The 10 teens, all residents of a group home on the Lummi Reservation west of Bellingham, Washington, toured Billie Swamp Safari and the Ah-Tah-Thi-Ki Museum in Big Cypress, learned about Seminole culture in Hollywood, dined with Chairman James E. Billie at the Hard Rock Café and enjoyed a day at the beach before heading home filled with enthusiasm for culture.
“It’s all about sharing knowledge about who we are and what we do,” said Bobby Frank, Hollywood Community Culture center manager. “You take what you learn from the elders and pass it on; that’s what we do.”
The Lummi youth have traveled to New York, Washington, D.C., Hawaii, Oregon and California for cultural exchange trips, but this was their first foray into Florida.
“Some of the kids have always wanted to come to Florida, so they reached out to us,” said Trishanna Storm, executive assistant to Chairman Billie. “They wanted to see the Everglades and alligators, so we thought Billie Swamp Safari would be a wonderful experience. Afterward, the Museum gave them the history of the Seminoles.”
In Hollywood, they were introduced to Seminole culture through crafts and food. Girls made pumpkin frybread and Seminole doll pins from palm fiber and beads, while boys crafted tomahawks from cypress branches and knees.
Madeline Benard, who works with children in the Community Culture Department, explained the matriarchal clan structure of the Tribe.
“You can’t marry in your same clan,” she said. “A woman’s role is to pass the clan to her children. You have to keep with your tradition; without it you’re nothing.”
The Lummi and Seminole women enjoyed an easy camaraderie in the culture room. They shared stories about their Tribes and traditions as they fashioned dolls. The Lummi teens discussed going into the woods to collect bark from the cedar trees, which they use to weave hats, baskets, rope and fishing nets; they use the wood to make canoes and totem poles.
“Girls will bead and make cedar hats, but men do more work with cedar than girls,” said Eliza Julius, 13. “Women make a lot of beaded jewelry, regalia and moccasins.”
The Lummi boys gathered under a chickee as Morgan Frank taught them about the cypress trees and knees they would use to make tomahawks. He let them strip leaves from small branches and cut wood for handles.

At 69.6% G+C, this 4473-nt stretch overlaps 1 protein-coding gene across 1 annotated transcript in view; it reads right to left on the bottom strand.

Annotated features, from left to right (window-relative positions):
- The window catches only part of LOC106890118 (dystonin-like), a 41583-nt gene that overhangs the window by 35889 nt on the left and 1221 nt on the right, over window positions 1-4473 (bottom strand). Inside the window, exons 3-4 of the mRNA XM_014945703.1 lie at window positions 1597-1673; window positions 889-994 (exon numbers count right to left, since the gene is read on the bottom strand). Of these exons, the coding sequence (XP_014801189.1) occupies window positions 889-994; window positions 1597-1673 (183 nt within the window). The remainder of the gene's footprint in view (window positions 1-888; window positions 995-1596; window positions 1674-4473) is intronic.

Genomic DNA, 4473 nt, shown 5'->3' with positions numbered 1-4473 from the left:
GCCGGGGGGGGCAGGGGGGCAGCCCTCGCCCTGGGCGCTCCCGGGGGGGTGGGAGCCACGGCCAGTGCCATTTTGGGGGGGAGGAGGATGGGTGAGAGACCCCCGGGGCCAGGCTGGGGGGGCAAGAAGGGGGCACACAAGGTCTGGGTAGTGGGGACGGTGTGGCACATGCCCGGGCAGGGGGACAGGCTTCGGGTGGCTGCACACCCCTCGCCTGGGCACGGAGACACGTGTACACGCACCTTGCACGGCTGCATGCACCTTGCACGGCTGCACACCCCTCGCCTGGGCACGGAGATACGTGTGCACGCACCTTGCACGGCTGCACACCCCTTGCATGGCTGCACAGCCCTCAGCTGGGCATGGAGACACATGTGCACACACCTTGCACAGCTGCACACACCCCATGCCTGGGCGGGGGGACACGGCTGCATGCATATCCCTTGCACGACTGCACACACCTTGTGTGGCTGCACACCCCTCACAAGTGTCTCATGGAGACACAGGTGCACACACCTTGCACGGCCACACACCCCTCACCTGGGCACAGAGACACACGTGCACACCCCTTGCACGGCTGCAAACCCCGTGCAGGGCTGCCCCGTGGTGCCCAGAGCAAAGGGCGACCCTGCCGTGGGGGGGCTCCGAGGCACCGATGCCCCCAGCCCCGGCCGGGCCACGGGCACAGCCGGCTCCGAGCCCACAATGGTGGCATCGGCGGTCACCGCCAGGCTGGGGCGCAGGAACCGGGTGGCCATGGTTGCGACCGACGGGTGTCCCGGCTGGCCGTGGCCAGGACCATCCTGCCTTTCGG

“When you make something, you give it away,” said Frank, who has given most of his creations to family members.
While the boys stripped bark and created sharp edges on tomahawk heads with a two-handled draw blade, Frank sharpened another blade vigorously. He instructed them to use their back muscles when pulling the draw blade, not just their arms.
“My brother used to tell me if you are afraid of a blade, it will cut you,” he said. “You have to respect it.”
Simultaneously, girls made pumpkin frybread in the cooking chickee. Lined up at the work table, they learned that if they worked the dough too much it would make the bread tough. Most had never made frybread over an open fire; Lummi women make it indoors.
As they kneaded bread, the girls shared recipes for their own versions; Benard shared the Seminole’s version of Indian burgers. The group then enjoyed a lunch of Indian tacos, while Gordon “Ollie” Wareham shared a few Seminole legends with the teens.
“It seems like the Seminole Tribe has a lot of interesting ways of life,” said Elijah Wilson, 14. “Chickees are great, but they wouldn’t do any good for us; we have longhouses with fire pits inside.”
Longhouses, large enclosed cedar structures used for communal activities, offer protection from the cold, damp Washington climate.
The teens were impressed by the Tribe’s effort to maintain its culture. The Museum exhibit of student crafts from Pemayetv Emahakv Charter School resonated with the Lummi youth.
“It’s great that a lot of the Seminoles still know their language and how involved they keep their kids in the culture,” said Cecelia Lawrence, 16. “It’s amazing how talented the kids are at that young age.”
Several kids said their Tribe is losing its culture and the visit motivated them to learn more about their heritage when they return home.
“We never stop learning, no matter how old you are, and you share it,” Bobby Frank said. “That’s the beauty of it.”